Anasazi State Park
Information Courtesy Of Utah State Parks - Back to Utah State Parks
This ancient village in the heart of Utah's canyon country was one of the largest Ancestral Puebloan communities west of the Colorado River. Now called the Coombs Site, it is believed to have been occupied from AD 1160 to 1235 and may have housed as many as 200 people. Archeological excavations at the site have revealed more than 100 structures and have produced thousands of artifacts, some of which are on display in the museum. In addition to museum collections, visitors may also explore the Coombs Site, located directly behind the museum.
WHO WERE THE ANASAZI? Anasazi is a Navajo word interpreted to mean ancient enemies, enemy ancestors or ancient ones. During the 15th and 16th centuries, the Navajo arrived in what is now the southwestern United States. Ancestors of their foe, the modern Pueblo Indians, inhabited the area prior to the Navajo. What the Anasazi called themselves, however, probably never will be known. More recently, some archaeologists adopted the term Ancestral Pueblo, which suggests common ties with modern Pueblos. Although Ancestral Pueblo is probably more accurate, archaeologists have used the term Anasazi for many decades, and it now is generally accepted. It refers to village dwelling farmers who existed in the southern Colorado Plateau of the Four Corners region of Utah, Colorado, New Mexico, Arizona and southern Nevada between about A.D. 1 and 1300.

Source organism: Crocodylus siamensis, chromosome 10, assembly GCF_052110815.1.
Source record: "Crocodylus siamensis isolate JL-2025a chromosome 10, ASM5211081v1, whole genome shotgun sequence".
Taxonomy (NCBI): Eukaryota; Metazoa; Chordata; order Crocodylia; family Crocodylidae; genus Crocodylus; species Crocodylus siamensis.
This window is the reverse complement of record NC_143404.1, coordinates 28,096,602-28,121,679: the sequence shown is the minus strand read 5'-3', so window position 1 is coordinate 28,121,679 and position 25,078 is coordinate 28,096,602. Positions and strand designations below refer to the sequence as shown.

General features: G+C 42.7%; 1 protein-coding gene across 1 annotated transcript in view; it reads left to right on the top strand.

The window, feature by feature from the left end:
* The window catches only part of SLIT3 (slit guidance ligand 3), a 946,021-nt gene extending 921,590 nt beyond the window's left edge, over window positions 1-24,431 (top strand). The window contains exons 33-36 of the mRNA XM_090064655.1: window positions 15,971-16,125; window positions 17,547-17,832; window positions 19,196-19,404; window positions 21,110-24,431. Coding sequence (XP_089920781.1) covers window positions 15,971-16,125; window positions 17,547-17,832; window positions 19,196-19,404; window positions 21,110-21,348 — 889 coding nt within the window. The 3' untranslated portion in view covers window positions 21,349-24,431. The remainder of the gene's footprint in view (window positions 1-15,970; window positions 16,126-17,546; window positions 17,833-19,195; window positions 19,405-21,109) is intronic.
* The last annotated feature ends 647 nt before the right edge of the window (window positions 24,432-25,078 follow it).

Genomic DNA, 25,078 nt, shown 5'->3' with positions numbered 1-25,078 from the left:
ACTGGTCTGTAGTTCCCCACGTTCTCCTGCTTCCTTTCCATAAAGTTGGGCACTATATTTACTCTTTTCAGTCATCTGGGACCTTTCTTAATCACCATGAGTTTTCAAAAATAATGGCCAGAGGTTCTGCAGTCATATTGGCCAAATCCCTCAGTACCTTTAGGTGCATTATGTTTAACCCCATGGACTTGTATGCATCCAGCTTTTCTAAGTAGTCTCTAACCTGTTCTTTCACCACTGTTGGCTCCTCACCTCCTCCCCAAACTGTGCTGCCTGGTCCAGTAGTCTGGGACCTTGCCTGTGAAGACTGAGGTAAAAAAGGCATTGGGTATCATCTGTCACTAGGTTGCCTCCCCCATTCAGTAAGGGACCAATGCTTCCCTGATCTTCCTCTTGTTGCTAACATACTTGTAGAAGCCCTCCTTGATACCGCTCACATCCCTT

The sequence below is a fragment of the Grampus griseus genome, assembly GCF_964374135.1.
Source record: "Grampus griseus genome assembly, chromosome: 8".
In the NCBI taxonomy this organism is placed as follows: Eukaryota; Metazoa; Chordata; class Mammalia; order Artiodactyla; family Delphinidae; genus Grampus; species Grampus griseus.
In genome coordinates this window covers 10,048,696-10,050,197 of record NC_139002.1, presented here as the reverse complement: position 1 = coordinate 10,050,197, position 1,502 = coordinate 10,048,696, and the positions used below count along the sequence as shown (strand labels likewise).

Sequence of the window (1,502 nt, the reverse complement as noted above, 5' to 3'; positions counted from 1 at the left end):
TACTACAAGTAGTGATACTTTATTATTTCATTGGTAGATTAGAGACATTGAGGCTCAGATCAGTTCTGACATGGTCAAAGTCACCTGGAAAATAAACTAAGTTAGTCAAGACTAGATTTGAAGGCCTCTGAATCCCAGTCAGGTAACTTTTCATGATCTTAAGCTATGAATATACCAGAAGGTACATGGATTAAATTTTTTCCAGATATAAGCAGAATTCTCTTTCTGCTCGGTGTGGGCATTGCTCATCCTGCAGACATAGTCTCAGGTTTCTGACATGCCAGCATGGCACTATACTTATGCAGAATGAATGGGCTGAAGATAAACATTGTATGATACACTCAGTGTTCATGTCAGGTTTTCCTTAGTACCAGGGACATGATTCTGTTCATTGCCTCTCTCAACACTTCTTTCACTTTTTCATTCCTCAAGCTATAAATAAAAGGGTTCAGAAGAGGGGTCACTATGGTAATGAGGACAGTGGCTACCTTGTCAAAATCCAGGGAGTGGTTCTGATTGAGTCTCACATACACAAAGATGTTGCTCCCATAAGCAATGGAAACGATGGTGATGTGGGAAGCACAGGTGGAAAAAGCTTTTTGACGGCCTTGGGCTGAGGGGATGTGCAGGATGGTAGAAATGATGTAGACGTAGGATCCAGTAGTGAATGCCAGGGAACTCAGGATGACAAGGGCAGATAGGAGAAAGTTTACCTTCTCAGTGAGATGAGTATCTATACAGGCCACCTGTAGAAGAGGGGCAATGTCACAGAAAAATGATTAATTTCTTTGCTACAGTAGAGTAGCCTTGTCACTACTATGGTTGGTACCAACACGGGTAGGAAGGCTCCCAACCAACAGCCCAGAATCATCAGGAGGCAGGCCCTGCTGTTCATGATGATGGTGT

Anasazi State Park Museum offers a gift shop, auditorium, and outdoor picnic areas. While there is no camping available at the museum, camping and lodging facilities are located nearby